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In this inauguration week, I have three words of advice for President Bill Clinton. When some jock-sniffing aide suggests you invite the Super Bowl winners to the White House, Just Say No! Don't do it. Pocket veto, baby. Ignore, ignore, ignore. And that goes for the NBA champs, too. (Michael Jordan wouldn't come anyway, the ingrate.) Same for the Stanley Cup winners, the WBC heavyweight titleholder, the NCAA women's volleyball champs, the Little League World Series victors and all Olympic medalists in 1994 and '96. No, no, a thousand times no.
The presidential gesture of honoring sports champions, if it was ever anything more than a politically manipulative photo op, has long since lost its sincerity. Let's put this unseemly ritual to rest.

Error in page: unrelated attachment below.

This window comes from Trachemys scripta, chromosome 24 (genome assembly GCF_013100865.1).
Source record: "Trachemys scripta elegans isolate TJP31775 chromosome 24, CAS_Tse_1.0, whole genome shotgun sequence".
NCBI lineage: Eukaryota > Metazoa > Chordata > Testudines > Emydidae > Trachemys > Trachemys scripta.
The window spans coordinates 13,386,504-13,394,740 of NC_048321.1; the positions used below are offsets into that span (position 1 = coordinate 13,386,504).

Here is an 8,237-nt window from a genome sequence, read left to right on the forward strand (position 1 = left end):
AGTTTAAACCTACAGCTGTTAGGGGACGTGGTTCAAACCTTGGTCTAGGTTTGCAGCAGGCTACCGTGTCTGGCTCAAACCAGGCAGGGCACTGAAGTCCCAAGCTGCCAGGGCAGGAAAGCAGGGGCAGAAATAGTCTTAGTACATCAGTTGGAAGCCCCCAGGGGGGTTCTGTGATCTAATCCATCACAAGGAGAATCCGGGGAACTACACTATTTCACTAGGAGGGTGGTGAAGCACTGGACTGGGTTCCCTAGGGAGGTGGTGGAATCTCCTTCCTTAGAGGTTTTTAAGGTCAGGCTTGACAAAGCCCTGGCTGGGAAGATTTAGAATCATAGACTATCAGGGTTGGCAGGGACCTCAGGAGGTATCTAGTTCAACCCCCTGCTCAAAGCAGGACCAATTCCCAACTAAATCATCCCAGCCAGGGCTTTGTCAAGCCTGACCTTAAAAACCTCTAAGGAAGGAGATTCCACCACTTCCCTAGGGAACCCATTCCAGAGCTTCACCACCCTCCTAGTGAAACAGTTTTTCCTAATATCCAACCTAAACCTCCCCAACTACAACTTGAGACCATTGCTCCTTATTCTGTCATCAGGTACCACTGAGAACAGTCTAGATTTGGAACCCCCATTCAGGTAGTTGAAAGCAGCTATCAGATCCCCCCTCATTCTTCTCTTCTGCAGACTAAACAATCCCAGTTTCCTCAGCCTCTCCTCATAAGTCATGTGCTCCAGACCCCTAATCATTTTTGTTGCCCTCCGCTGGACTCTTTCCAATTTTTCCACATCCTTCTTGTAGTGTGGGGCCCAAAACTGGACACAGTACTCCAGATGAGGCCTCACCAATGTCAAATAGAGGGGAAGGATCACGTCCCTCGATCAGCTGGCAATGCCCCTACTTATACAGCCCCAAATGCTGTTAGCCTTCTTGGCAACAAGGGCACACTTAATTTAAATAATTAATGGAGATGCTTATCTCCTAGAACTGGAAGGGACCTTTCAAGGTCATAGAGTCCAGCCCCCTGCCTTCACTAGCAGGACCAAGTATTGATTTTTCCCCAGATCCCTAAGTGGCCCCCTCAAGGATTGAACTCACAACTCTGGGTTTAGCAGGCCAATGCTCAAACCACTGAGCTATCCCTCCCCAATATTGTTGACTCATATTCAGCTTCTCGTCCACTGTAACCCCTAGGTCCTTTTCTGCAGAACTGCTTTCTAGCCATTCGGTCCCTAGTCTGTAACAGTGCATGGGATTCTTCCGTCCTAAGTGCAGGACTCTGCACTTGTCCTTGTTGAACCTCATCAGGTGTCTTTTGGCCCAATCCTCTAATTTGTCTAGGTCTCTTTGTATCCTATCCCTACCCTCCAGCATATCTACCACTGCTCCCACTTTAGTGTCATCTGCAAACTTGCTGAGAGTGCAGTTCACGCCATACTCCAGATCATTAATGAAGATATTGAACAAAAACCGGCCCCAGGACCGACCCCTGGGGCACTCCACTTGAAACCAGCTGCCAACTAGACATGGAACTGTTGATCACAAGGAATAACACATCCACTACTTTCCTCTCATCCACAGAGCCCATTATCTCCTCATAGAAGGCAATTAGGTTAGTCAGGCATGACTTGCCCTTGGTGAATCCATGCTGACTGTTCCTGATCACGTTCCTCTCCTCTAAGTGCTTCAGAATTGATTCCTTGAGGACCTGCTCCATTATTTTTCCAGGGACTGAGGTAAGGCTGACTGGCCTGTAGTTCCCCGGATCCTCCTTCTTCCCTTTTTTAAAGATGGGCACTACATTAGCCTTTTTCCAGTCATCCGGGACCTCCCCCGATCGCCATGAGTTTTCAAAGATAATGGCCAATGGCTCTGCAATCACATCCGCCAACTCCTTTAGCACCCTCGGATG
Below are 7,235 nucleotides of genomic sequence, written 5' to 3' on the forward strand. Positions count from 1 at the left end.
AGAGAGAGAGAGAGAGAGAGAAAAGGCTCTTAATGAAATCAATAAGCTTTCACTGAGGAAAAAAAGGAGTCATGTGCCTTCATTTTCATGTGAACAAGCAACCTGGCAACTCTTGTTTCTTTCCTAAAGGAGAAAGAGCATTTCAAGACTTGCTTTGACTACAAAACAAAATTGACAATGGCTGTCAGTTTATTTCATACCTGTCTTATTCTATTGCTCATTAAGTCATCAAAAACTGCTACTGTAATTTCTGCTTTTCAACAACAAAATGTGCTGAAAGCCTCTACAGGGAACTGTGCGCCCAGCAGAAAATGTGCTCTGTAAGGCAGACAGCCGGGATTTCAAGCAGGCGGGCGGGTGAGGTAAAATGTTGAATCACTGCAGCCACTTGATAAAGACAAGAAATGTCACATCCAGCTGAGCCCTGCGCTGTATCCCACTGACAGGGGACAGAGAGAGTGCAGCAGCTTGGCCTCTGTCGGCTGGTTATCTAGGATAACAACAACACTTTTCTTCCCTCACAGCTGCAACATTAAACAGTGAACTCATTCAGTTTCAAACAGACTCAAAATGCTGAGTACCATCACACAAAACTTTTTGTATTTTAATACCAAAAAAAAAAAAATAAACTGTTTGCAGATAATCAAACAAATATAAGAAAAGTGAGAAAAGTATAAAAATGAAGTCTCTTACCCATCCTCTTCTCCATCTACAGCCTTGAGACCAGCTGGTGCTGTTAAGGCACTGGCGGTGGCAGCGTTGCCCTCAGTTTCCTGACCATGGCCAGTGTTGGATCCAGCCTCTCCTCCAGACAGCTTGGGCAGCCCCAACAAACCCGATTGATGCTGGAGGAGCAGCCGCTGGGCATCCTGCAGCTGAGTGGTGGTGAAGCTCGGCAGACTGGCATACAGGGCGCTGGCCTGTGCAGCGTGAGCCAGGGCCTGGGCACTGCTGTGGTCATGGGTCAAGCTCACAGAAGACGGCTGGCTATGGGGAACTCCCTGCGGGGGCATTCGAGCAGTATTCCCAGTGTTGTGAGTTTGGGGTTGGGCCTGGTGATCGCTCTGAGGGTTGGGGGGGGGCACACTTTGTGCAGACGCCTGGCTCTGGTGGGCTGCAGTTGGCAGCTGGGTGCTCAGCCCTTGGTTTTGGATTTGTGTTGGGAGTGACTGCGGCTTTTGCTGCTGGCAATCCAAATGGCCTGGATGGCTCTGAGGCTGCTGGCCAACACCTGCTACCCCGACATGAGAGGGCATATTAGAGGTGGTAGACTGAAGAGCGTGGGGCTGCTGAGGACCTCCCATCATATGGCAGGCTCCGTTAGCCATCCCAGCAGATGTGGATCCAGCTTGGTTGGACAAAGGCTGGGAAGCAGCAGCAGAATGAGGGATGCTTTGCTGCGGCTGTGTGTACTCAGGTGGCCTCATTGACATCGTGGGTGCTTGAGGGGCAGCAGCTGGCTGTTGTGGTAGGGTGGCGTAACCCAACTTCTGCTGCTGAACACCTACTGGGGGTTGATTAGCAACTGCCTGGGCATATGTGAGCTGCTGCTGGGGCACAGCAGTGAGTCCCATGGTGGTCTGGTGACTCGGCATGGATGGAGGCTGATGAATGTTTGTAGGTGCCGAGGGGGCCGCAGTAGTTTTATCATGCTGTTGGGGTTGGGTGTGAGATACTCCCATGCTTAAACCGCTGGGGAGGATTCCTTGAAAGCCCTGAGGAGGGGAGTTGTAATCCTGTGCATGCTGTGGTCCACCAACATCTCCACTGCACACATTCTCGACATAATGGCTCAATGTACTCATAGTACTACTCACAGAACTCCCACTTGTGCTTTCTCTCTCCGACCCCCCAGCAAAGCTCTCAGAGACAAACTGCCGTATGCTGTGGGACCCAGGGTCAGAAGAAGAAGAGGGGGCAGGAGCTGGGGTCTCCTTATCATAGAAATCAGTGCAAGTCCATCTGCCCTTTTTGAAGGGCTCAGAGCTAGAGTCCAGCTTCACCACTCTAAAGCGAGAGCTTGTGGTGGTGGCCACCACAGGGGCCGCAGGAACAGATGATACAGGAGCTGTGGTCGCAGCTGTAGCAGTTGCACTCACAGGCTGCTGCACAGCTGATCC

Where is it written that a World Series ring brings with it an automatic confab with the leader of the free world? Who started all this nonsense, anyway? I'll tell you who started it. Richard Milhous Nixon, who in 1971 believed that his nickname gave him license to draw up one trick play for the Washington Redskins to use in a playoff game and another one for the Miami Dolphins to take into the Super Bowl. Ever since, there have been more jocks shuffling through the Rose Garden than Carter's got peanuts. Wasn't it ol' smiley face hisself who invited the entire 1980 Olympic team to the White House as consolation for the Jimmy Carter-led boycott of the Moscow Games? Come on in. Have a Billy Beer. But please check those javelins at the door.
Not to be outdone, Ronald Reagan, an erstwhile sportscaster, took his role as the Great Communicator to extremes at World Series and Super Bowl time. Whenever someone uncorked a bottle of champagne in a locker room, the White House operator made the mandatory phone call.
Yes, Mr. President?
Congratulations. You won the big one for the Gipper, heh, heh.
Thank you, Mr. President. Did you watch the game?
No, I was taking a nap.